Poem from Tom Keats to His Brother John

Here you can post YOUR OWN poems, prose, music, or art inspired by the 'Muses nine'.

Moderators: Saturn, Malia

Poem from Tom Keats to His Brother John

Postby Malia » Mon Mar 20, 2006 8:56 pm

I recently read through a book of biographical poetry written about Keats from the perspective of his family and friends and I was kind of disheartened to find that no poems were written from the perspective of his beloved brother Tom.

Tom really had an influence on Keats--both personally and poetically. Most scholars believe that Tom was the inspiration (at least in part) for Ode to a Nightingale and La Belle Dame. In letters to his brothers, Keats directly addressed Tom much more than he addressed George and George said Tom knew Keats better than anyone else--including George, himself.

With all that in mind--and the fact that I find Tom a great character in-and-of himself--I decided to try my hand at a poem from his perspective.

The poem is set in the summer of 1818 when Keats is on his walking tour of Scotland and Tom is alone at Well Walk. The only contact he has with his brother is through Keats's letters to him describing his journey with Brown.

To My Brother John, Summer 1818.

The summer sun slips into crimson sleep
And as night's first star wakes with watchful eye,
I reach for your letter and once more find
My mind to yours joined in communion deep;
Conquering crag, cavern and mountain steep;
Rising above thick mists that churn the sky
To take new wings and feel our spirits fly
Far from this world where men are born to weep.
Life, like firelight flickers and is gone.
Darkness deepens, yet death cannot destroy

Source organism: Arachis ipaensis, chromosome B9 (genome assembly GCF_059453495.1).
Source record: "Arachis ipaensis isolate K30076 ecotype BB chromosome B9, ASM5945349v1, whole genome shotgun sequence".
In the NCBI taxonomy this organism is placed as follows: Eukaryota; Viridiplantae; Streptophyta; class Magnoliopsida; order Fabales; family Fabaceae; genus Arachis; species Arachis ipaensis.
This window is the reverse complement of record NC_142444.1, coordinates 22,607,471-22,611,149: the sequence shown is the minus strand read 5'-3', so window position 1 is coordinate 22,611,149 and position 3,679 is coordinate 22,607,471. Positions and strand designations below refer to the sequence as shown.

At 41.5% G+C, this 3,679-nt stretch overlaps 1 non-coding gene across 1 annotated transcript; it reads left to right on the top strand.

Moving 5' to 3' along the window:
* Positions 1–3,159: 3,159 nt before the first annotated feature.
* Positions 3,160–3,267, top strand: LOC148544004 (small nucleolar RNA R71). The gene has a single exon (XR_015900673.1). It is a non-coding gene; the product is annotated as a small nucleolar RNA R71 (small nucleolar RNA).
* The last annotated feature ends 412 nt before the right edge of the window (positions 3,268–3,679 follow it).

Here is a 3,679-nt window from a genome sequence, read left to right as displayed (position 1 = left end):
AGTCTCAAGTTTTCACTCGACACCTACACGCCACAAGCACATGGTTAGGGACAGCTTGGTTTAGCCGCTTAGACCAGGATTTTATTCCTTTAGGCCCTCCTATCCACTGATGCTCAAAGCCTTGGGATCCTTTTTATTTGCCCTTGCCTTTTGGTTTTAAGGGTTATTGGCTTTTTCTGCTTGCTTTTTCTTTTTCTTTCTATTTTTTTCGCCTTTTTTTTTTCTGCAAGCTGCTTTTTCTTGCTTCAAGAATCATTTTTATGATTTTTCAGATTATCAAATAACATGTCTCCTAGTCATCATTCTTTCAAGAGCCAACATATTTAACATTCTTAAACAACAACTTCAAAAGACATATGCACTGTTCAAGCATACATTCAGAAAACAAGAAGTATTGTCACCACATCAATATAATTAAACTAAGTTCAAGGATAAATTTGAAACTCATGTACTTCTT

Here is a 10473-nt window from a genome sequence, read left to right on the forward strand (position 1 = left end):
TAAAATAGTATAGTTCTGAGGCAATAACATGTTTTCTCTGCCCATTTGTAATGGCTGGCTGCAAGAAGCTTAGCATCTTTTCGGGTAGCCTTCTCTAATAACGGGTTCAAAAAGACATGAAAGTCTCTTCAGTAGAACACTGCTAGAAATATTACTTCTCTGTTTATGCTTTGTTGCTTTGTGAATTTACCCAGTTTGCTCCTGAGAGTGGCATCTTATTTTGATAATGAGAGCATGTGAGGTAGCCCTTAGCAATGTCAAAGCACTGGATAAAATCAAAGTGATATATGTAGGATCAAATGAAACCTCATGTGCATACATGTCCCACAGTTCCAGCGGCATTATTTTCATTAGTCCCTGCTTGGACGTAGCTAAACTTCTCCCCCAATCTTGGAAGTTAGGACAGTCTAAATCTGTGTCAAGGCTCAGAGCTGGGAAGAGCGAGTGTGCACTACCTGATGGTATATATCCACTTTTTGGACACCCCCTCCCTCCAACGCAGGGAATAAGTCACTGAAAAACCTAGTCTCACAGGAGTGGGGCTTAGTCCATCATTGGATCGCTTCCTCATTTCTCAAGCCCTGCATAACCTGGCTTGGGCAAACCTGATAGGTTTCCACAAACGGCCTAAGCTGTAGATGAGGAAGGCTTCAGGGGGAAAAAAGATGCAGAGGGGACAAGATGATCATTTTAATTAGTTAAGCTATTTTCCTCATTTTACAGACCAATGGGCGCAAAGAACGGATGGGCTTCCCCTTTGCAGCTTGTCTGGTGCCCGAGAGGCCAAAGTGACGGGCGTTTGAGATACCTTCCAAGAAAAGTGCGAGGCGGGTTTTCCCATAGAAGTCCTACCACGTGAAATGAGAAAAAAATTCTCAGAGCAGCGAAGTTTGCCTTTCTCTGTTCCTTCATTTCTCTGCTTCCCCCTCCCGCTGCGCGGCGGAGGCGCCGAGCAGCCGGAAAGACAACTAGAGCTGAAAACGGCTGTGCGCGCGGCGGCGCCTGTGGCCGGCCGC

The Beauty that lives in your lyric song,
Nor break my spirit with its fearful ploy.
For through your words, dear brother, I live on.
You have claimed for me an undying joy.
Last edited by Malia on Tue Mar 28, 2006 6:50 pm, edited 1 time in total.
Stay Awake!
--Anthony deMello
User avatar
Malia
Forum Administrator
 
Posts: 1606
Joined: Mon Nov 29, 2004 12:55 am
Location: Washington State, USA

Postby Despondence » Tue Mar 21, 2006 11:32 am

I gather you'll be cited as co-author on the 2nd revised edition then.. ;)
I like it; feels very contemplative, had to read it several times and try to imagine how Tom might speak to John in a poem. I don't know that I have anything to go on, to get inside Tom's mind, but your interpretation reads very nicely.
Despondence
 

Postby Discovery » Tue Mar 21, 2006 5:37 pm

Nice work! I especially like the first eight lines, somehow they just work better for me. Line 4 really gets across what you were saying George had said about them being very close. Do the last two lines refer to Tom having been his possible inspiration for 'Ode to a Nightingale' and 'La Belle Dame Sans Merci'?
Again, nice work I liked it!
Discovery
 
Posts: 42
Joined: Thu Feb 02, 2006 7:22 pm
Location: Liverpool

Postby Malia » Tue Mar 21, 2006 9:51 pm

Thanks guys! :) I'm glad you liked it.

Nathaniel, I agree with you--the first 8 lines are a lot better than the rest of the poem. I tell ya, it's tough making that transition in the middle of a sonnet--and trying to find three decent rhymes for "oy" was well nigh impossible for this beginner! :lol:

I've got to hand it to all you real poets out there! Writing poetry is NOT easy.
Stay Awake!
--Anthony deMello
User avatar
Malia
Forum Administrator
 
Posts: 1606
Joined: Mon Nov 29, 2004 12:55 am
Location: Washington State, USA

Postby Fortuna » Wed Mar 22, 2006 12:40 pm

That was just beautiful. From the small details I know of Tom Keats, this poem captured how I envisioned him. If the real Tom was as a talented writer as you are Malia, I believe his death would have been a tragic loss for the poetic world indeed. :)